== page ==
Julie Gunlock

When soft drinks were invented in the late 18th century, they were sold mainly in pharmacies and used for their “medicinal qualities,” which were thought to treat everything from stomach ailments to headaches and even impotence. How times have changed.

These days, soft drinks are in the cross hairs of the food nannies, and are blamed for a variety of conditions and social ills – from obesity to violence in children. One researcher even recently called the sugar in soda “a toxic substance.”

Such hyperbole helps snag headlines, but such rhetoric has little to do with actual research on the health impact of soda consumption. The far less dramatic truth is that while obesity rates have climbed in this country, soda consumption is at an all-time low. In fact, soft drink sales have been declining for a full seven years.

Food nannies determined to tax sodas or ban them all together in the name of reducing obesity need to explain how we can blame Americans’ weight problems on soft drinks when there has been a precipitous drop in soda sales over the past decade. In fact, government officials at all levels need to justify why they waste taxpayer dollars on anti-soda campaigns.

Consider just a sample of the regulatory and tax efforts on the horizon: Washington State, Oregon, California, Rhode Island, and Illinois all are considering placing soda taxes on the ballot in November. According to a study by the nonpartisan Tax Foundation, twenty-two states already tax soft drinks through regular sales taxes (food and beverages, including sodas, are typically exempted from sales tax). Four states—Arkansas, Tennessee, Virginia and West Virginia--have for years placed excise taxes on sodas. Those excise taxes are placed on soft drinks ostensibly to reduce the obesity rates in these states; yet, those states continue to top the list of states with the highest percentage of obese citizens.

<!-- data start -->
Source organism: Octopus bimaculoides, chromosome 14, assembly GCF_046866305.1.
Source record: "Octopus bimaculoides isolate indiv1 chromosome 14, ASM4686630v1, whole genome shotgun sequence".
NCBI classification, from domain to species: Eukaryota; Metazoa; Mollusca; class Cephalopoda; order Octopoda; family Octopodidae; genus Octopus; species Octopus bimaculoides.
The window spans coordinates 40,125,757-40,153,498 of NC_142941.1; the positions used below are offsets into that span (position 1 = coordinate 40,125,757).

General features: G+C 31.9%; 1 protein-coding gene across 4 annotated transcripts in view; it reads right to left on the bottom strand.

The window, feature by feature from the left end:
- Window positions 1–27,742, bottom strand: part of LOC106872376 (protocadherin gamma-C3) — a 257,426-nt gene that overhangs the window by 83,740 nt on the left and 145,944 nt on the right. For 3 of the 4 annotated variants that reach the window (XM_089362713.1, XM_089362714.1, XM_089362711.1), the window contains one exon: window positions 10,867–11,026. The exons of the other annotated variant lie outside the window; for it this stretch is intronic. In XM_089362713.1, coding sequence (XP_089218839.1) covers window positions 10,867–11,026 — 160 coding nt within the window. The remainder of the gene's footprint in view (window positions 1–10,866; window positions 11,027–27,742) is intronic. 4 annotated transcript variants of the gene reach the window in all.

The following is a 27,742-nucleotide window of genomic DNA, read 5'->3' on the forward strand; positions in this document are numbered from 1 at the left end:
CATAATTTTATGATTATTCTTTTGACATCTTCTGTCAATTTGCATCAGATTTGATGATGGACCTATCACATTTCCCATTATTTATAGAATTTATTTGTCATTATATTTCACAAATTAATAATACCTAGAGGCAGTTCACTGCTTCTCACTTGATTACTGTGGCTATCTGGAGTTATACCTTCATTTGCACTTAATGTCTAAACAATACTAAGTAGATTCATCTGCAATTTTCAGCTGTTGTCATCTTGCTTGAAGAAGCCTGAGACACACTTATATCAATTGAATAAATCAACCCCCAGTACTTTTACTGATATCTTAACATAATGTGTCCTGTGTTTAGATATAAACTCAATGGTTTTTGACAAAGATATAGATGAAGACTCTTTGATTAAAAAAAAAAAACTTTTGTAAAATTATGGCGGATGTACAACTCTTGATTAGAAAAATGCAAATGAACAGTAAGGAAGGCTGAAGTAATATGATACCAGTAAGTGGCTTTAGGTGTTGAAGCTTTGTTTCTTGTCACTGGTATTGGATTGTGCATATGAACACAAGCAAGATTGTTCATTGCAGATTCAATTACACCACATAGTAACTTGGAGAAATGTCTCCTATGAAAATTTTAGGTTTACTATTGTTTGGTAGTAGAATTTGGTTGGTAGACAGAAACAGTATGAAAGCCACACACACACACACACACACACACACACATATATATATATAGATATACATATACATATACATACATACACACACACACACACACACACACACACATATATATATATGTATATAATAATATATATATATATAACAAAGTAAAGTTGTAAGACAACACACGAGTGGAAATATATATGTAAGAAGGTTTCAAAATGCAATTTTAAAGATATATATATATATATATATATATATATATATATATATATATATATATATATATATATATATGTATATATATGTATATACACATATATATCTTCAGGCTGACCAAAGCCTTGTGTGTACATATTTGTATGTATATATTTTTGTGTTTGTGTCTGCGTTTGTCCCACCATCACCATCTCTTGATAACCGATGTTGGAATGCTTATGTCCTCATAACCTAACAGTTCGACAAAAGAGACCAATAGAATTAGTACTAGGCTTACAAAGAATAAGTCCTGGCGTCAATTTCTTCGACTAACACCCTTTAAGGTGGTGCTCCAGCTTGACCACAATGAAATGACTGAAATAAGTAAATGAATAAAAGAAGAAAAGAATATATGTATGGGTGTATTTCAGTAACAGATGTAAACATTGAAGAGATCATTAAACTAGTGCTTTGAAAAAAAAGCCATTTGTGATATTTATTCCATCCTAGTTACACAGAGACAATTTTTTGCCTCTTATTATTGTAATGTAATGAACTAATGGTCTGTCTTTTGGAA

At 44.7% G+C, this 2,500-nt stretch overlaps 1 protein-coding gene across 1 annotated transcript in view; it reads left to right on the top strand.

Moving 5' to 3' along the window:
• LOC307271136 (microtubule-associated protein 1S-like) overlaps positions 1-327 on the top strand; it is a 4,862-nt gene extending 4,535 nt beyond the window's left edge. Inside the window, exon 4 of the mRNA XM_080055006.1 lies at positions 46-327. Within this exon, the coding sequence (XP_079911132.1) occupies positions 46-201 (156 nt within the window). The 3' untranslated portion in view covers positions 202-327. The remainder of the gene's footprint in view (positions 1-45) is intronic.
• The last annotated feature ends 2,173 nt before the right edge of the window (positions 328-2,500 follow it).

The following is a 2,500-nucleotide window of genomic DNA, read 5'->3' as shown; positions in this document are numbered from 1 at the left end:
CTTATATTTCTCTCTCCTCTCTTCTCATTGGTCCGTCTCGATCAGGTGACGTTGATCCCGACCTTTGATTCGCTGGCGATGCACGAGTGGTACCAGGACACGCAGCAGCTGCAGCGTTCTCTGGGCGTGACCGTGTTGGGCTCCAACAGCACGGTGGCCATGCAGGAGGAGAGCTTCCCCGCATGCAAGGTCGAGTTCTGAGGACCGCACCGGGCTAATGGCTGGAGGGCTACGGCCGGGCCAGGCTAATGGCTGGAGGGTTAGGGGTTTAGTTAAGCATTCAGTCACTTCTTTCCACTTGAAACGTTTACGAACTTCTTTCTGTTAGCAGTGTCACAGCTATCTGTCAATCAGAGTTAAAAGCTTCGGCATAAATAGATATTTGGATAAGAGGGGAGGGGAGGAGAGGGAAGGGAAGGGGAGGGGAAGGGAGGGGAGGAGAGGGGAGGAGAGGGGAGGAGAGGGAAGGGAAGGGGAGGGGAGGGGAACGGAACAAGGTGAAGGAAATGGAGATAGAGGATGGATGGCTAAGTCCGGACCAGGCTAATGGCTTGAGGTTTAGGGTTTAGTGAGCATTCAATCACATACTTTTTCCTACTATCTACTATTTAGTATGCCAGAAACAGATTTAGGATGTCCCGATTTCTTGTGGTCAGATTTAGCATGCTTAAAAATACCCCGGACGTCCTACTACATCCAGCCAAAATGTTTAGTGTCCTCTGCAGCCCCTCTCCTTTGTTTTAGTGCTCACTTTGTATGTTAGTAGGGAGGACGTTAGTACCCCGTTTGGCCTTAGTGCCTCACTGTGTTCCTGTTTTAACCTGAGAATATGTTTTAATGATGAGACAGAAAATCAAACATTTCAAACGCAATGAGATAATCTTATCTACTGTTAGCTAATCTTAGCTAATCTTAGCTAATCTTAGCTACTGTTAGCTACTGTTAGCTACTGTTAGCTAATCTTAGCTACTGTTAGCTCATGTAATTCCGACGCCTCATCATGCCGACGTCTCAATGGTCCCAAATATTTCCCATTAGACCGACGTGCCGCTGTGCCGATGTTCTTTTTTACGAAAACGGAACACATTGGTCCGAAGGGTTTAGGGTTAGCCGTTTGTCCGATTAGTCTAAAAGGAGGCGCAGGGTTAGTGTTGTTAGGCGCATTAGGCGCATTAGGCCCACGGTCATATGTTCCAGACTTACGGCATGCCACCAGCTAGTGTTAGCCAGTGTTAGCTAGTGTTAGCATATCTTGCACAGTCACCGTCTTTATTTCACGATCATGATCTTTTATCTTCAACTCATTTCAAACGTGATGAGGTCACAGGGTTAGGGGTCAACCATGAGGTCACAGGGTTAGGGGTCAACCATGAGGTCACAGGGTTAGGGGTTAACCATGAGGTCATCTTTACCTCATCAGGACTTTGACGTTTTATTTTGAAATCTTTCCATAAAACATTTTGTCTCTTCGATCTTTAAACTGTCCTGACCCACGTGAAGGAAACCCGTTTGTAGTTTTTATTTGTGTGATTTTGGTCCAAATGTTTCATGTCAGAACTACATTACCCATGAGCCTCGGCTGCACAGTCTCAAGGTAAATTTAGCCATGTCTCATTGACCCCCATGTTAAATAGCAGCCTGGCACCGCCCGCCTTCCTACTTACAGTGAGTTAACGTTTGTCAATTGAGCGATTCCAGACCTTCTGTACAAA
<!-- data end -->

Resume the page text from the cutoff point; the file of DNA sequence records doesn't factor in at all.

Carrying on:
Although Americans may understand the impulse to want to encourage healthy eating, they are inherently skeptical of sin taxes and government attempts to coerce citizens into eating what the government decides is “right.” According to a poll released this month, a full 62 percent of Americans oppose soda taxes and a whopping 81 percent agree that individuals should take responsibility for their own actions.

Julie Gunlock

Julie Gunlock is director of the Culture of Alarmism project at the Independent Women’s Forum (www.iwf.org).